Educational Focus in Michigan Turns to Helping Find Success Beyond High School
Last October, Michigan Governor Gretchen Whitmer declared the tenth month of the year as “College Month in Michigan.”
The idea for the month is to get high school upper classmen to start thinking about their plans after they graduate from high school. College Month coincides with the governor’s initiative in which she wants 60% of Michigan residents to have a post-secondary credential by 2030.
There is a debate throughout society about the need to attend college in order to get sustainable employment. While some industries require a four-year bachelor’s degree, other industries can provide quality employment with family sustaining wages without a bachelor’s degree.
With the different words being thrown about such as credential, certificate, degree, and license, there can be confusion over what defines a post-secondary credential. According to the Rehabilitation Act of 1973, the state and federal government recognizes the Secondary School diploma or recognized equivalent.
- Associate’s degree
- Bachelor’s degree
- Graduate degree for purposes of the VR program
- Occupational licensure
- Occupational certificate, including Registered Apprenticeship and Career and Technical Education educational certificates
- Occupational certification
- Other recognized certificates of industry/occupational skills completion sufficient to qualify for entry-level or advancement in employment.
In looking at current statistics for the state of Michigan residents with a post-secondary degree, that data is tracked by the Lumina Foundation who provides an analysis on both the state and county level.
Currently, Michigan has 48.9% of residents with a post-secondary credential (up from 35.8% from 2008). In breaking down the counties in the Upper Peninsula, Dickinson (40%), Houghton (44.7%), Keweenaw (42%), and Marquette (43.9%) all have over 40% of their populations have a post-secondary credential.
Meanwhile, Delta (39.2%), Gogebic (31.8%), Ontonagon (32.5%), and Mackinac (31.1%) all have between 30%—39% having credentials.
This is followed by Alger (24.4%), Baraga (24.0), Chippewa (29.7%), Iron (28.2%), Luce (27.2%), Menominee (29.5%), and Schoolcraft (25.2%) counties are all under 30% of their residents having a post-secondary credential.
Where the U.P. does have potential is in having residents who have attended college for a period of time but never graduated, according to the American Community Survey Alger 20.7%, Baraga 22.2%, Chippewa 26.7%, Delta 26.0%, Dickinson 23.8%, Gogebic 24.0%, Houghton 18.0%, Iron 21.3%, Keweenaw 16.6%, Luce 25.7%, Mackinac 24.4%, Marquette 21.9%, Menominee 22.9%, Ontonagon 22.5%, Schoolcraft 21.4% of residents who have attended college but did not graduate.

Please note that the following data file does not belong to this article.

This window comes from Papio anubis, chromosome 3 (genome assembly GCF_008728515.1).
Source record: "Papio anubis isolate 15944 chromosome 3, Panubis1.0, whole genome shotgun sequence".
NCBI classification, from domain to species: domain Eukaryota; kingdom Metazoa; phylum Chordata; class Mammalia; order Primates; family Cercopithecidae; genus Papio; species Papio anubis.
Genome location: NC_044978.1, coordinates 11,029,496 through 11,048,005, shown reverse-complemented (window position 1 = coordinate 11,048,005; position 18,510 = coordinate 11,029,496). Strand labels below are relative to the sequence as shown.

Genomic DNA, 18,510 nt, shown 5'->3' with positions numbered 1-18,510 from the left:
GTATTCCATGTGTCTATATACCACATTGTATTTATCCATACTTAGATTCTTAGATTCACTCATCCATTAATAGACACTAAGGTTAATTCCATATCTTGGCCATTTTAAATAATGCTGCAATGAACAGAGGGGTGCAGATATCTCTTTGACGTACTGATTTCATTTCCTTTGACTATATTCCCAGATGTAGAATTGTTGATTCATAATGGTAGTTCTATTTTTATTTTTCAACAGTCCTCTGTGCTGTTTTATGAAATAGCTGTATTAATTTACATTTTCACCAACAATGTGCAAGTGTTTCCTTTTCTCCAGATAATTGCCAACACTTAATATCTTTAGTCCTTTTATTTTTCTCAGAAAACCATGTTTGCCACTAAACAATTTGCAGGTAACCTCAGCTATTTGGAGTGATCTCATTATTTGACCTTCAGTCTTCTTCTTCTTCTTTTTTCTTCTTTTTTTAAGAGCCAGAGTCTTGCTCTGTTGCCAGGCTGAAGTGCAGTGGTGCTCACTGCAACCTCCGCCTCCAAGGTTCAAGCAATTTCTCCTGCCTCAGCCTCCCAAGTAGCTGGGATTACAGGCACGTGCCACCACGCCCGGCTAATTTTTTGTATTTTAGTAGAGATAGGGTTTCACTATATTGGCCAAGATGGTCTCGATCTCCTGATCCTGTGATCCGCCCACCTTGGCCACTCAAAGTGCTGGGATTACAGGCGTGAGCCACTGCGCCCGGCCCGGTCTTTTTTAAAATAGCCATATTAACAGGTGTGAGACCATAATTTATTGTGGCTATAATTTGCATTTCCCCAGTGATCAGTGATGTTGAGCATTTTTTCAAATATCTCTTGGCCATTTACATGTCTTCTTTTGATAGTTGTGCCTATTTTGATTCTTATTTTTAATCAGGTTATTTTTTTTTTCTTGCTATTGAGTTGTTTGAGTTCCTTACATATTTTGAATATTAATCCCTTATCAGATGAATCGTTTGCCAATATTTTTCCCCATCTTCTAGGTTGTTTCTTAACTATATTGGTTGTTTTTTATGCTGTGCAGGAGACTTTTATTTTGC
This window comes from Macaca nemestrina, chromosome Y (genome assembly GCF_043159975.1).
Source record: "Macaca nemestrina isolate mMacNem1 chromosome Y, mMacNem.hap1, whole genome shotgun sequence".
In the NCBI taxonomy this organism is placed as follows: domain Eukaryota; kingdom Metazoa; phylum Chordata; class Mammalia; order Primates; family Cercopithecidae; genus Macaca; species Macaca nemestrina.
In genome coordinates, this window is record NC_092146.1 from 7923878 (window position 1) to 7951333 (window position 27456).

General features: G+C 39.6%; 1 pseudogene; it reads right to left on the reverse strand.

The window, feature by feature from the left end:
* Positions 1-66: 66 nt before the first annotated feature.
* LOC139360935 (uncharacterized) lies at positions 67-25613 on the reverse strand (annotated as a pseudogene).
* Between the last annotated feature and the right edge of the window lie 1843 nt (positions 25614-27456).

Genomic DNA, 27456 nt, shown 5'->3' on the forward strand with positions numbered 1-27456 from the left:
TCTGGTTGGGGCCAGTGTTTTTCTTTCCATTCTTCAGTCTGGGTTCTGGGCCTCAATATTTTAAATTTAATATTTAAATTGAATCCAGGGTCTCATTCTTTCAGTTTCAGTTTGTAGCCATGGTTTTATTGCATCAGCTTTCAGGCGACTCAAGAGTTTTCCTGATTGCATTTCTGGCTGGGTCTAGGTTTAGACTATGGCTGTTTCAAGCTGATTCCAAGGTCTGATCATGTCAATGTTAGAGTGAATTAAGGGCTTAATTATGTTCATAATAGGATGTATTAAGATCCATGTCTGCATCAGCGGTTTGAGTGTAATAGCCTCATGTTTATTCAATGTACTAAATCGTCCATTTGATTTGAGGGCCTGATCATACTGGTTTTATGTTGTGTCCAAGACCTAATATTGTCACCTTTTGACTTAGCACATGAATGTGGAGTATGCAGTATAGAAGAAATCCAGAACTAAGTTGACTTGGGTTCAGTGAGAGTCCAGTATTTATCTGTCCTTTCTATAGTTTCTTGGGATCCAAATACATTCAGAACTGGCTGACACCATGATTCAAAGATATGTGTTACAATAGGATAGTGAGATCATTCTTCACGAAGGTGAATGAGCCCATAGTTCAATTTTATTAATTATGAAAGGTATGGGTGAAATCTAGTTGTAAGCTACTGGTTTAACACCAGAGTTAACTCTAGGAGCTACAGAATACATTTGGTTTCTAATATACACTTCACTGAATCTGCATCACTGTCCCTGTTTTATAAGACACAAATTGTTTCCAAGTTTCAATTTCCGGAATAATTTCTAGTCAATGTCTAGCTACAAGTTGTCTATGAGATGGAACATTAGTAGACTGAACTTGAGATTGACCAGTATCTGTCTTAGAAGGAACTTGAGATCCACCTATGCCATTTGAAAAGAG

“According to the Georgetown Center on Education and the Workforce, around 70% of new jobs created in Michigan will need some sort of degree or certification beyond high school,” said Ryan Fewins-Bliss Executive Director of the Michigan College Access Network (MCAN) stated.
MCAN is a statewide advocacy organization that works with different communities throughout the state is setting an infrastructure that sets an environment to allow students to not only enter a college campus but drives to have them succeed.
In looking at the reasons why students start college but do not finish according to Fewins-Bliss, he notes that students often do not find a community of support and often feel isolated which could lead to students thinking they are not college material. The biggest thing a student can do once they are at college is to find resources available to them.
“Students need to seek out their professors, advisors, resident assistants, the tutoring center, student life, really anything that will allow them to form a community of support,” Fewins-Bliss said.
He also added that other resources are available to Michigan residents including the Michigan Reconnect scholarship that is an adult “last resort” scholarships to seek an associates degree from a community college, and the Future for Frontlines program that is a scholarship available for residents who worked on the frontlines on the onset–these resources could be utilized by Michigan residents.
Over the next decade, the focus will turn not to getting high school students to campus but making sure they succeed.
Many employers in the UP need employees with a variety of skills and training. As students think about what they want to do for their career, or, as the famous phrase goes, “what do you want to be when you grow up?” they will need to think about what type of schooling or training they will need for the careers they aspire to.
Michigan is well on its way to meeting Governor Whitmer’s goal of having more residents with education or training past their secondary careers.
For more information on the Lumina Foundation visit https://www.luminafoundation.org/
The Georgetown Center for Education and Workforce visit https://cew.georgetown.edu/
For more data from the American Community Survey visit https://www.census.gov/programs-surveys/acs/data.html
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